Uses of Probable Cause That Are Illegal
- Pulling Drivers Over Without Probable Cause is Illegal
The cops cannot just pull anyone over on the road. Before making a traffic stop, police regulations demand that an officer have reasonable grounds to believe that a violation has occurred.
If an officer suspects a motorist of driving while intoxicated based on erratic lane changes, excessive speeds, and unpredictable braking or running red lights, for example, he or she may have sufficient cause to stop the vehicle under suspicion of DUI.
If the motorist was staying in his lane and driving at reasonable speeds, the officer would have no cause to pull him over, and any accusations against him might be thrown out based on an improper traffic stop. This is a valid defense in DUI cases where police officers used field sobriety tests without reasonable cause.
- Unlawful Arrest Warrants are Being Served
In two situations, police can arrest individuals: when they observe someone commit a crime and when they have an arrest warrant. A police officer may lawfully arrest someone if she sees that person run out of a business with a handful of cash and a gun.
If the officer reaches the site of the robbery after it has occurred and only has witness testimonies to go on, they will need to undertake a comprehensive investigation before making an arrest. They must also contact a district attorney to petition a court for an arrest warrant. Only after obtaining an arrest warrant can they go ahead and apprehend the designated culprit.
A warrantless arrest is not foolproof. The name of the suspect, the charges he or she is facing, the amount of bail sought for those charges, which court issued the warrant, when it was issued, and a judge’s signature are all required components of an arrest warrant.
If there is any information that isn’t included, the warrant might be invalid. In addition, police officers must have probable cause to issue an arrest warrant. The arrest warrant can be rendered invalid if the probable cause was based on false facts or lies.
- Performing Unlawful Searches and Seizures
Searches, seizures, and arrests are based on probable cause. An officer may only search a home or vehicle if there is sufficient cause to believe a criminal act has occurred, and in some instances, search warrants must be obtained, which are also justified on the basis of probable cause.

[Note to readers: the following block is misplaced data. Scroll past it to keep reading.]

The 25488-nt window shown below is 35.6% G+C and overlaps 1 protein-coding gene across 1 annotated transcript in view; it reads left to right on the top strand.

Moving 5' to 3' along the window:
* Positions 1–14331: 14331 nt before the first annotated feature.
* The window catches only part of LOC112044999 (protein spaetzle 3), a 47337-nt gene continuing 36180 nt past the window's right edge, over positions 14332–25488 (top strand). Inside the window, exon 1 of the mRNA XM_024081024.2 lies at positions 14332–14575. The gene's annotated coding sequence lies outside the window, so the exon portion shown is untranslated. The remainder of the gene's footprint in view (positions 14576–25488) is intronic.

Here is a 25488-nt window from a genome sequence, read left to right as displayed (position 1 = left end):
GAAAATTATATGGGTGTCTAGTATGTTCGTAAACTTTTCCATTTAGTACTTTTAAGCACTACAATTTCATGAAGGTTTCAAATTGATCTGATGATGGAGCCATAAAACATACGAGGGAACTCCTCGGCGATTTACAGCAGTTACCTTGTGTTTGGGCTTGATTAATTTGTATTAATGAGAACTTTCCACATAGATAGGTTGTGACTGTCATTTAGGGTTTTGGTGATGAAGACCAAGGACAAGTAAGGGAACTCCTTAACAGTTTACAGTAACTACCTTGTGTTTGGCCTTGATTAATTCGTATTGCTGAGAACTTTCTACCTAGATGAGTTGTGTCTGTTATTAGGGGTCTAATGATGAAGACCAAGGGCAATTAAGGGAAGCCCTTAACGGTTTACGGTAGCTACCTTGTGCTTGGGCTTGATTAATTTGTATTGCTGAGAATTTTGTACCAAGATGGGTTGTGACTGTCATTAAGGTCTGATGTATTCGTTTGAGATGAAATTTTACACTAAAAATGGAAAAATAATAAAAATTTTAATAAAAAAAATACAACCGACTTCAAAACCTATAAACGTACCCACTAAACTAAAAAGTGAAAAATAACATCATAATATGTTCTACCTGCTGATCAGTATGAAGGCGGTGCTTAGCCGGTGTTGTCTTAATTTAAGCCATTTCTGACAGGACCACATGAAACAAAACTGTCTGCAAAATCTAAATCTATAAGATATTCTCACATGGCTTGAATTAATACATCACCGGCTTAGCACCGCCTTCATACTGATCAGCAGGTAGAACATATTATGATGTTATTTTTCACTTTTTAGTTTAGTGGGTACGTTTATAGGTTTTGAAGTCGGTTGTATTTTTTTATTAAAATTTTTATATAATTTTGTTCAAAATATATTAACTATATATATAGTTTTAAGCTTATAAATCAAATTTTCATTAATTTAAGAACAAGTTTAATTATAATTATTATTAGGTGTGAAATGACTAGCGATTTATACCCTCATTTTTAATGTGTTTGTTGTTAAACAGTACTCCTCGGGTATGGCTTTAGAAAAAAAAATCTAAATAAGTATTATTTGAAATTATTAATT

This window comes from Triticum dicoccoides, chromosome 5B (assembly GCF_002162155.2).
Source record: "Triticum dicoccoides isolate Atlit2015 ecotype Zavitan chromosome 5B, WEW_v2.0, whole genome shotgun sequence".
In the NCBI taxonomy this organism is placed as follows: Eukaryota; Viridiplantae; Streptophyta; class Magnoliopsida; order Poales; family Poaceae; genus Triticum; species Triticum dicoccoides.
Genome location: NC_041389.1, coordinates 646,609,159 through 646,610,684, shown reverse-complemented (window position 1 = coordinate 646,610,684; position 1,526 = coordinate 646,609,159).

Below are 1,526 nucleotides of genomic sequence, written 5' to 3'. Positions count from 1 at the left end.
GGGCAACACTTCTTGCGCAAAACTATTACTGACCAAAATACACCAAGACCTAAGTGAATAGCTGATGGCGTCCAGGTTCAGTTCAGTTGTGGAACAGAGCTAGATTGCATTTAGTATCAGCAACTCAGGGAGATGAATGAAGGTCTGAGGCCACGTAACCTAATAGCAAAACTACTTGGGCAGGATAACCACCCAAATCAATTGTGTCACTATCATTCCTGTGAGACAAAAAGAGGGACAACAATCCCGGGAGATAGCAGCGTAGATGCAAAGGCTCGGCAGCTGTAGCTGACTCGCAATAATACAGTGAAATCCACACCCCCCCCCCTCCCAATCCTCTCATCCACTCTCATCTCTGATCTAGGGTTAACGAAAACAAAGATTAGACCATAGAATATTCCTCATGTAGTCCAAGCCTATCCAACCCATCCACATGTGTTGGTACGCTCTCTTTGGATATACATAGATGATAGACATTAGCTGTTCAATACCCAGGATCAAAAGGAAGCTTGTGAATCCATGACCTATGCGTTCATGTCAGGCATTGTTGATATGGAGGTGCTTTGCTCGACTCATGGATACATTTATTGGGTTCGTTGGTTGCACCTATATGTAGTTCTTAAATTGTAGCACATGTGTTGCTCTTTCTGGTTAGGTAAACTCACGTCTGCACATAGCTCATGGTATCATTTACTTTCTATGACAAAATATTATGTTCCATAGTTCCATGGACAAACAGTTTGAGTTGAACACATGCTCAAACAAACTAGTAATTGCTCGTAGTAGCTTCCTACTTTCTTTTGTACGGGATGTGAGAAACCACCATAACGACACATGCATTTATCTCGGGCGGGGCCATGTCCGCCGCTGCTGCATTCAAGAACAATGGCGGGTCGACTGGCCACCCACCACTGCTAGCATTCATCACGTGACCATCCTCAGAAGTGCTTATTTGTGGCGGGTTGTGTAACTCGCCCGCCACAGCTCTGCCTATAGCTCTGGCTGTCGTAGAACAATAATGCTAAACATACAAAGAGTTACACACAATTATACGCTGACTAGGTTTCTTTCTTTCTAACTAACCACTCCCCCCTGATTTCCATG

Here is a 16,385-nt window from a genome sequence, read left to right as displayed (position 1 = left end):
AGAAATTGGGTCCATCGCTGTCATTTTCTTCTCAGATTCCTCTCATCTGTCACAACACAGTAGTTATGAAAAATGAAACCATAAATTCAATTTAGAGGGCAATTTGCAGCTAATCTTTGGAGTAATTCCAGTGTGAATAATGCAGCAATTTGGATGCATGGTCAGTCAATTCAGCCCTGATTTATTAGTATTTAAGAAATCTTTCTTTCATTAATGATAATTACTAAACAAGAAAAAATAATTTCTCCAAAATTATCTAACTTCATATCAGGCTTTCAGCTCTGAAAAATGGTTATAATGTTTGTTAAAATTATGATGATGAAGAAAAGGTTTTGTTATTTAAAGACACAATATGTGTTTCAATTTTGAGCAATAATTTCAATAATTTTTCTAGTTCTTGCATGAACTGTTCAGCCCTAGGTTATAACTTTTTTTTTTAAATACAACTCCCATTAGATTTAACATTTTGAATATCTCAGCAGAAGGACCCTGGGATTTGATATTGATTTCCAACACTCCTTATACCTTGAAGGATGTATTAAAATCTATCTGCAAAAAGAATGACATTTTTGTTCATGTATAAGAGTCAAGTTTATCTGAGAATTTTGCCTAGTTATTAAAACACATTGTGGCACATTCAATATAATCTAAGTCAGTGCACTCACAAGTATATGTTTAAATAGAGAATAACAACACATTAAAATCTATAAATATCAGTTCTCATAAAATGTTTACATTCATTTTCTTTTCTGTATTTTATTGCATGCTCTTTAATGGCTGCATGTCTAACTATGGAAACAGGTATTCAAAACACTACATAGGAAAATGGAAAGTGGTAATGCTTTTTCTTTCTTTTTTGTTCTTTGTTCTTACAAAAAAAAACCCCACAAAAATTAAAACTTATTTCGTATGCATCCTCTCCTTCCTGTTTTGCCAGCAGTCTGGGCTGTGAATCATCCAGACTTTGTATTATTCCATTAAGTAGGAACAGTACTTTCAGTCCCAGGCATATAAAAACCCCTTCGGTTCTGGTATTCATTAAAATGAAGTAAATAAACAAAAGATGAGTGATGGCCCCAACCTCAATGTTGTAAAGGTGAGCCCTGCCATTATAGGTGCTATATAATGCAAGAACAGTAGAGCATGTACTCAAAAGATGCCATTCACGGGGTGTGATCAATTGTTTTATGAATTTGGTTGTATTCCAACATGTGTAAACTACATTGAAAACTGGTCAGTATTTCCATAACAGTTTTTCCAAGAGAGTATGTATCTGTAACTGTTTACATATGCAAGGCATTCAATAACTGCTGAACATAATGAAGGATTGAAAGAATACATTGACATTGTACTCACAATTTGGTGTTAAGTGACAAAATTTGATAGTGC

For instance, if an officer looks through a truck’s window and sees a brick of heroin, he or she has probable cause to search the vehicle because of the “plain view” doctrine.
The minor doctrine allows the officer to search a vehicle without requiring strong probable cause, such as the presence of a controlled substance detected by a K9. Otherwise, a search warrant would be necessary. If an officer collects evidence as a result of an illegal search and seizure, that evidence may be ruled inadmissible in a trial and the case may be dismissed.
- Failing to Read Miranda Rights.
The Miranda Rights are some of the most robust safeguards available to someone being detained. They ensure you have the right to silence, counsel, and the understanding that anything you say may be used against you in court.
Police must read all defendants their Miranda rights, and once a defendant has done so, officers must comply with those provisions. Minors under the age of 16 also have additional defenses. Minors 15 years old or younger can only waive their Miranda Rights after consulting with a lawyer, for example.
It may be a breach of due process if an officer fails to inform a defendant of his or her rights under Miranda.
Probable Cause and Kirakosian Law
If you feel that your rights have been violated due to an illegal use of “probable cause”, talk to an attorney as soon as possible. At Kirakosian Law, we stand up to government entities when there’s evidence of misconduct by our civic leaders and members of law enforcement. We have no problem taking cases to federal court.
And if we can’t reach an appropriate settlement through mediation, we are fully prepared to take civil cases to trial. We handle civil rights cases, including:
- Police misconduct
- Malicious prosecution
- Wrongful arrest
If you or someone you know has suffered emotional distress or injury due to a civil rights violation, contact our attorney at Kirakosian Law APC for a free consultation.